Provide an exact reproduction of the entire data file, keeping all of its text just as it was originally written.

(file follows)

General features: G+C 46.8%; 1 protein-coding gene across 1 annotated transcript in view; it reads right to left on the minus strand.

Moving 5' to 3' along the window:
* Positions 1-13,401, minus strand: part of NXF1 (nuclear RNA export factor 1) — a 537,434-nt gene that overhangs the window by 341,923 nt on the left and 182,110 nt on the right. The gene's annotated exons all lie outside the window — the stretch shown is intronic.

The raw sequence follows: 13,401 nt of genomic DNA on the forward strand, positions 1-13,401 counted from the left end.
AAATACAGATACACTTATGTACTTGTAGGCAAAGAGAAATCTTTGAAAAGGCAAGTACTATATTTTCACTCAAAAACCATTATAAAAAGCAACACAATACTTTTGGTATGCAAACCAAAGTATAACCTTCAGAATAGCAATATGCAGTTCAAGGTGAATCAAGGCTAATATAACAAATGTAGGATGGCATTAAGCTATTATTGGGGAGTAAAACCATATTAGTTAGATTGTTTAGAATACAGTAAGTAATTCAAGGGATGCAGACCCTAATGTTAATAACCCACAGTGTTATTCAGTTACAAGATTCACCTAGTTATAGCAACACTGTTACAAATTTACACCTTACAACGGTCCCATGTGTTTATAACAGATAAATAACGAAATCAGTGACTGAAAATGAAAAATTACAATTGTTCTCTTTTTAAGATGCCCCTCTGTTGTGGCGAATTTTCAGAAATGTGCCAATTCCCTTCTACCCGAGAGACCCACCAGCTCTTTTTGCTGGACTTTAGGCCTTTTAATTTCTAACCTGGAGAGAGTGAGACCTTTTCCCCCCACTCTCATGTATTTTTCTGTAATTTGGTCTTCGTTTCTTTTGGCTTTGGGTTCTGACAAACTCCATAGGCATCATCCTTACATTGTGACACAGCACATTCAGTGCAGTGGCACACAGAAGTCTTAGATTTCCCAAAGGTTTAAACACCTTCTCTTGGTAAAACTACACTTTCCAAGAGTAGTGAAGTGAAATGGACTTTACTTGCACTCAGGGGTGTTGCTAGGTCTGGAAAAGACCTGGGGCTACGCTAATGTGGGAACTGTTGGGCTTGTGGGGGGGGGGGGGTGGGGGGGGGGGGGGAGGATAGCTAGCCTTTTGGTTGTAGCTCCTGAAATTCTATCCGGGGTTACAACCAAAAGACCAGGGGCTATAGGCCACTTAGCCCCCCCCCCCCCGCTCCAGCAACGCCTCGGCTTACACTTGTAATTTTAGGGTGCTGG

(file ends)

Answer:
General features: G+C 46.8%; 1 protein-coding gene across 1 annotated transcript in view; it reads right to left on the minus strand.

Moving 5' to 3' along the window:
* Positions 1-13,401, minus strand: part of NXF1 (nuclear RNA export factor 1) — a 537,434-nt gene that overhangs the window by 341,923 nt on the left and 182,110 nt on the right. The gene's annotated exons all lie outside the window — the stretch shown is intronic.

The raw sequence follows: 13,401 nt of genomic DNA on the forward strand, positions 1-13,401 counted from the left end.
AAATACAGATACACTTATGTACTTGTAGGCAAAGAGAAATCTTTGAAAAGGCAAGTACTATATTTTCACTCAAAAACCATTATAAAAAGCAACACAATACTTTTGGTATGCAAACCAAAGTATAACCTTCAGAATAGCAATATGCAGTTCAAGGTGAATCAAGGCTAATATAACAAATGTAGGATGGCATTAAGCTATTATTGGGGAGTAAAACCATATTAGTTAGATTGTTTAGAATACAGTAAGTAATTCAAGGGATGCAGACCCTAATGTTAATAACCCACAGTGTTATTCAGTTACAAGATTCACCTAGTTATAGCAACACTGTTACAAATTTACACCTTACAACGGTCCCATGTGTTTATAACAGATAAATAACGAAATCAGTGACTGAAAATGAAAAATTACAATTGTTCTCTTTTTAAGATGCCCCTCTGTTGTGGCGAATTTTCAGAAATGTGCCAATTCCCTTCTACCCGAGAGACCCACCAGCTCTTTTTGCTGGACTTTAGGCCTTTTAATTTCTAACCTGGAGAGAGTGAGACCTTTTCCCCCCACTCTCATGTATTTTTCTGTAATTTGGTCTTCGTTTCTTTTGGCTTTGGGTTCTGACAAACTCCATAGGCATCATCCTTACATTGTGACACAGCACATTCAGTGCAGTGGCACACAGAAGTCTTAGATTTCCCAAAGGTTTAAACACCTTCTCTTGGTAAAACTACACTTTCCAAGAGTAGTGAAGTGAAATGGACTTTACTTGCACTCAGGGGTGTTGCTAGGTCTGGAAAAGACCTGGGGCTACGCTAATGTGGGAACTGTTGGGCTTGTGGGGGGGGGGGGGTGGGGGGGGGGGGGGAGGATAGCTAGCCTTTTGGTTGTAGCTCCTGAAATTCTATCCGGGGTTACAACCAAAAGACCAGGGGCTATAGGCCACTTAGCCCCCCCCCCCCCGCTCCAGCAACGCCTCGGCTTACACTTGTAATTTTAGGGTGCTGG